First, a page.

wrestling / Columns

Top 7 Exits From Wrestling Promotions

December 16, 2022 | Posted by Steve Cook
Hulk Hogan WWF Image Credit: WWE

Most people that enter the wrestling business aren’t going to spend their entire career working for one promotion. Back in the day, there were territories that wrestlers & managers could bounce around. The choices haven’t been quite as numerous since the 1990s, but every wrestler will have to leave a company at one point or another. How the parting of ways is handled by the company & the wrestler says a lot about everybody involved.

I’ve been thinking a lot lately about good departures from wrestling companies, largely because of how poorly William Regal’s departure from AEW has been handled. They’ve run three different segments that people thought were Regal’s last hurrah. The Wednesday after Full Gear, Bryan Danielson saved Regal from a beatdown by Jon Moxley by begging on his mentor’s behalf. Moxley told Regal to run away and never come back, like he was Scar talking to Simba. Maybe not the most ideal way to end the story, but it worked. At least until a week later, when Regal came back so he could get punched in the back of the head by MJF. OK, so MJF got some heat for turning on the guy that helped him win the AEW Championship, and they at least had Moxley leave the building prior to explain why Regal felt safe. Again, not ideal, but it accomplished the purpose of getting Regal out of there for good.

Until he appeared the next week via pre-recorded video! See, Regal had arranged an interview with Tony Schiavone to explain himself to his Blackpool Combat Club students just in case something terrible happened to him. The explanation was so ridiculous that Moxley completely no-sold it and moved on to hyping the ROH PPV that coming Saturday. At this point I’m expecting to see multiple interviews that Schiavone conducted with Regal just in case something terrible happened. Maybe something with Regal declaring his love for Excalibur, or taking credit for the brawl at All Out.

The best departures from wrestling companies happen one time, and last for a long period of time. Mick Foley had a couple of good ones back in the day, but they lasted a couple of weeks. As much as I liked Ric Flair & Shawn Michaels’ retirement ceremonies, it’s not like they were leaving WWE to go somewhere else. They’d be back within months to hype something or other.

Today, we look at the seven most magnificent exits from wrestling companies.

7. Slick Ric Leaves Town

After spending the early part of his career as the standard bearer for the National Wrestling Alliance, Ric Flair finally made the jump to the WWF in 1991. He couldn’t take any more of Jim Herd’s nonsense, so it was time to see what he could do working for Vince McMahon. Flair had a productive 18 months with the WWF, winning their Championship twice, the Royal Rumble once, and destroying the marriage of the Macho Man & Miss Elizabeth. Or was that just a storyline? I can never keep these things straight.

It was destined to be a short-term stay, as Flair was set to return to WCW once things changed there and/or Vince got tired of using him on top. Monday Night Raw was just starting on the USA Network, and was going to need some big matches early on to get some attention. The third episode would feature Flair’s last match on WWF television for nine years, as he & his former Executive Consultant Mr. Perfect would face off in a “Loser Leaves WWF” match. Flair & Perfect went all out for that one, giving fans something to remember. The match wouldn’t air until the night after the Royal Rumble, and Flair would still make appearances through the company’s tour of England & Germany in early February.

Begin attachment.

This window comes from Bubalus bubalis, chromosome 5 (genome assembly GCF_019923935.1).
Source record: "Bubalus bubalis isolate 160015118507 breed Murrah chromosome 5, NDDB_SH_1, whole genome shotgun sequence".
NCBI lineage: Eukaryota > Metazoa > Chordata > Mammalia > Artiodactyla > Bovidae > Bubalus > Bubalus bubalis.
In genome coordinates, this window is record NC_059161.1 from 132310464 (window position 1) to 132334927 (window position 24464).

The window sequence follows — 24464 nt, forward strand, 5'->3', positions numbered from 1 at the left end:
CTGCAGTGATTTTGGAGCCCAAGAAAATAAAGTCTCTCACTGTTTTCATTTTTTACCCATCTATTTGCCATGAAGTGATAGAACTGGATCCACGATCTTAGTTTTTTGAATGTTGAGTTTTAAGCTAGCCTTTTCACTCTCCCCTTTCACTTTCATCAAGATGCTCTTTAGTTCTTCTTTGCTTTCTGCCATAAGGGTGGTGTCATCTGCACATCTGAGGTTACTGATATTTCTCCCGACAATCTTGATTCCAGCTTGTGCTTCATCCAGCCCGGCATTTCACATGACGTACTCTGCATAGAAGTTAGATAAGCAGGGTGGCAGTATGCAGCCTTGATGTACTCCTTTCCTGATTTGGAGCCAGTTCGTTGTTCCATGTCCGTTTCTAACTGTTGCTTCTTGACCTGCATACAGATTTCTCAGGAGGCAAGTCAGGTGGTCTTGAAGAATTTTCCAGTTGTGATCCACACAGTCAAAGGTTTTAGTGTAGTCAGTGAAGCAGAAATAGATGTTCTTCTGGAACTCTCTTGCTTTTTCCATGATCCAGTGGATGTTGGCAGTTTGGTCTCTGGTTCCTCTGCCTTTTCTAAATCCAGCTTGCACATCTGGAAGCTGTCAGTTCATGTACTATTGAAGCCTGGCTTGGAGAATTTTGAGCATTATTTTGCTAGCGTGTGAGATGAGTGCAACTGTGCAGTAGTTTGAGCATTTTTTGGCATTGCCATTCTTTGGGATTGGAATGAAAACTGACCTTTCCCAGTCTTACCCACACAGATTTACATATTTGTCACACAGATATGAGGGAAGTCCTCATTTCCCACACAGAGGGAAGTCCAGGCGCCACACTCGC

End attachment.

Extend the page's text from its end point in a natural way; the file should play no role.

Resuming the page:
I dunno, it’s just kind of shocking that a Loser Leaves Town stipulation lasted as long as it did.

6. Austin – Manager = Profit

The Million Dollar Man had been a staple of WWF programming since I’d started watching in 1990. While older wrestling fans were plenty familiar with the concept of Ted DiBiase working for other promotions, it was an alien concept to me. Then, all of the veterans were making their way to WCW at this point. Hulk Hogan had taken a bunch of his friends over. Mean Gene, Bobby the Brain & Jesse the Body had made the jump years before. With Razor Ramon & Diesel moving over in 1996 & the New World Order becoming a thing, WCW definitely seemed like the cool place to be.

More importantly for folks actually in the business, WCW was the place to get paid. Of course DiBiase was all about that. He’d spent the last couple of years in the WWF as a manager, and his Million Dollar Corporation had shrunk down to one wrestler. There wasn’t much left for DiBiase to do in the WWF, so going to WCW made perfect sense. The WWF wrote DiBiase out by having his charge lose a match to Savio Vega in which DiBiase would leave the company if he lost.

I was a big DiBiase fan, but I was pretty happy to see him go. Mostly because I was very familiar with the abilities of the wrestler he was managing. I’d followed Steve Austin’s career since his WCW days. I saw him as a Hollywood Blond, holder of various singles titles in WCW, and his run in ECW as a Superstar. I knew that Austin had a lot more to offer than what he’d shown as the Ringmaster, and the last thing a man with Austin’s charisma & speaking ability needed was Ted DiBiase doing all of his talking. Once Stone Cold was on his own, it was time for some glass to break. DiBiase’s departure was the best thing for everybody involved.

5. Lance Russell Suspends Jimmy Hart

Most of today’s wrestling fans probably recognize Jimmy Hart as the guy with the colorful jackets, sunglasses & megaphone that always seems to pop up alongside Hulk Hogan. Jimmy’s been joined at the hip with the Hulkster for most of the past thirty years, and seems to have made a pretty good living off of it. Some remember Jimmy as the guy with the colorful jackets, sunglasses & megaphone that managed most of the second-tier WWF heels during the 1980s & early 90s. If you weren’t highfalutin enough to be part of the Heenan Family, you’d probably fit in with Jimmy. You might win a title too, the Mouth of the South led folks like the Honky Tonk Man, the Hart Foundation & the Mountie to championships.